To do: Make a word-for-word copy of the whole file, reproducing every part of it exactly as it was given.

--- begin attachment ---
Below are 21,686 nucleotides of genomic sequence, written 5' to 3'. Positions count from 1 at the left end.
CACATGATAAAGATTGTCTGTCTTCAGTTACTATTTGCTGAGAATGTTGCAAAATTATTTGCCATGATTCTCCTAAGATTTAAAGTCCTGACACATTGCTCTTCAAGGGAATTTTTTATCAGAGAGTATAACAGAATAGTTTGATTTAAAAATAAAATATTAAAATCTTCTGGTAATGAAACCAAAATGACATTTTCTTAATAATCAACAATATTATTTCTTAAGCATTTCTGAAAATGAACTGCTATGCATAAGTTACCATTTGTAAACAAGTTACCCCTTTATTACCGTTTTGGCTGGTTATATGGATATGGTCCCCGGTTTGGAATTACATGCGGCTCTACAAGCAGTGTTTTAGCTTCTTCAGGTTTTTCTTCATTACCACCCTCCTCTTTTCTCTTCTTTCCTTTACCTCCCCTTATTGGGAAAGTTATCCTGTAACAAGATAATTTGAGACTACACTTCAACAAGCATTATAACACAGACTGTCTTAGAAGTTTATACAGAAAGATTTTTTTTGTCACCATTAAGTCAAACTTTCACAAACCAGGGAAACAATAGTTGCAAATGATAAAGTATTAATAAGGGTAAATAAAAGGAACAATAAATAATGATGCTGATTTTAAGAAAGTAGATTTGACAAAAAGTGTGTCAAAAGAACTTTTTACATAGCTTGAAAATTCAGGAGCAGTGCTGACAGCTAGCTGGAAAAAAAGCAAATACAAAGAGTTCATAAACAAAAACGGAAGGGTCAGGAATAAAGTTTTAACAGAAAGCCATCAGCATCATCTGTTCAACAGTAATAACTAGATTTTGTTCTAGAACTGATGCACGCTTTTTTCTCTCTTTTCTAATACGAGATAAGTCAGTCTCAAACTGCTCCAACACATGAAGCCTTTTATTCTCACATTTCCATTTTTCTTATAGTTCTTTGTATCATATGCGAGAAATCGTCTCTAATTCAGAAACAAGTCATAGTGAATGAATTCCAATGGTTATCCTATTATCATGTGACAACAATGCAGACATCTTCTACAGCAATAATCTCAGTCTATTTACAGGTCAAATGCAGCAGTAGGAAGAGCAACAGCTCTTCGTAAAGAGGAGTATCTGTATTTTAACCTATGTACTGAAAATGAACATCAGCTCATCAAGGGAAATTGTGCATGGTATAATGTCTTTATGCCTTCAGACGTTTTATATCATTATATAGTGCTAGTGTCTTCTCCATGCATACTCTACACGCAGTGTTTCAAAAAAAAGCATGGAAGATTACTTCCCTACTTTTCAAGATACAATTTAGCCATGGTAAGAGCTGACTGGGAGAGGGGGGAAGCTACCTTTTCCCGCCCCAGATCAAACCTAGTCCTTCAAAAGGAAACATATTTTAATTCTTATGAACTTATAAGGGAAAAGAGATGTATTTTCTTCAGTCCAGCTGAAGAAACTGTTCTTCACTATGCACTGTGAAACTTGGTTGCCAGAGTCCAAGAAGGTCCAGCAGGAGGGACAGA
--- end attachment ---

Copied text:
Below are 21,686 nucleotides of genomic sequence, written 5' to 3'. Positions count from 1 at the left end.
CACATGATAAAGATTGTCTGTCTTCAGTTACTATTTGCTGAGAATGTTGCAAAATTATTTGCCATGATTCTCCTAAGATTTAAAGTCCTGACACATTGCTCTTCAAGGGAATTTTTTATCAGAGAGTATAACAGAATAGTTTGATTTAAAAATAAAATATTAAAATCTTCTGGTAATGAAACCAAAATGACATTTTCTTAATAATCAACAATATTATTTCTTAAGCATTTCTGAAAATGAACTGCTATGCATAAGTTACCATTTGTAAACAAGTTACCCCTTTATTACCGTTTTGGCTGGTTATATGGATATGGTCCCCGGTTTGGAATTACATGCGGCTCTACAAGCAGTGTTTTAGCTTCTTCAGGTTTTTCTTCATTACCACCCTCCTCTTTTCTCTTCTTTCCTTTACCTCCCCTTATTGGGAAAGTTATCCTGTAACAAGATAATTTGAGACTACACTTCAACAAGCATTATAACACAGACTGTCTTAGAAGTTTATACAGAAAGATTTTTTTTGTCACCATTAAGTCAAACTTTCACAAACCAGGGAAACAATAGTTGCAAATGATAAAGTATTAATAAGGGTAAATAAAAGGAACAATAAATAATGATGCTGATTTTAAGAAAGTAGATTTGACAAAAAGTGTGTCAAAAGAACTTTTTACATAGCTTGAAAATTCAGGAGCAGTGCTGACAGCTAGCTGGAAAAAAAGCAAATACAAAGAGTTCATAAACAAAAACGGAAGGGTCAGGAATAAAGTTTTAACAGAAAGCCATCAGCATCATCTGTTCAACAGTAATAACTAGATTTTGTTCTAGAACTGATGCACGCTTTTTTCTCTCTTTTCTAATACGAGATAAGTCAGTCTCAAACTGCTCCAACACATGAAGCCTTTTATTCTCACATTTCCATTTTTCTTATAGTTCTTTGTATCATATGCGAGAAATCGTCTCTAATTCAGAAACAAGTCATAGTGAATGAATTCCAATGGTTATCCTATTATCATGTGACAACAATGCAGACATCTTCTACAGCAATAATCTCAGTCTATTTACAGGTCAAATGCAGCAGTAGGAAGAGCAACAGCTCTTCGTAAAGAGGAGTATCTGTATTTTAACCTATGTACTGAAAATGAACATCAGCTCATCAAGGGAAATTGTGCATGGTATAATGTCTTTATGCCTTCAGACGTTTTATATCATTATATAGTGCTAGTGTCTTCTCCATGCATACTCTACACGCAGTGTTTCAAAAAAAAGCATGGAAGATTACTTCCCTACTTTTCAAGATACAATTTAGCCATGGTAAGAGCTGACTGGGAGAGGGGGGAAGCTACCTTTTCCCGCCCCAGATCAAACCTAGTCCTTCAAAAGGAAACATATTTTAATTCTTATGAACTTATAAGGGAAAAGAGATGTATTTTCTTCAGTCCAGCTGAAGAAACTGTTCTTCACTATGCACTGTGAAACTTGGTTGCCAGAGTCCAAGAAGGTCCAGCAGGAGGGACAGA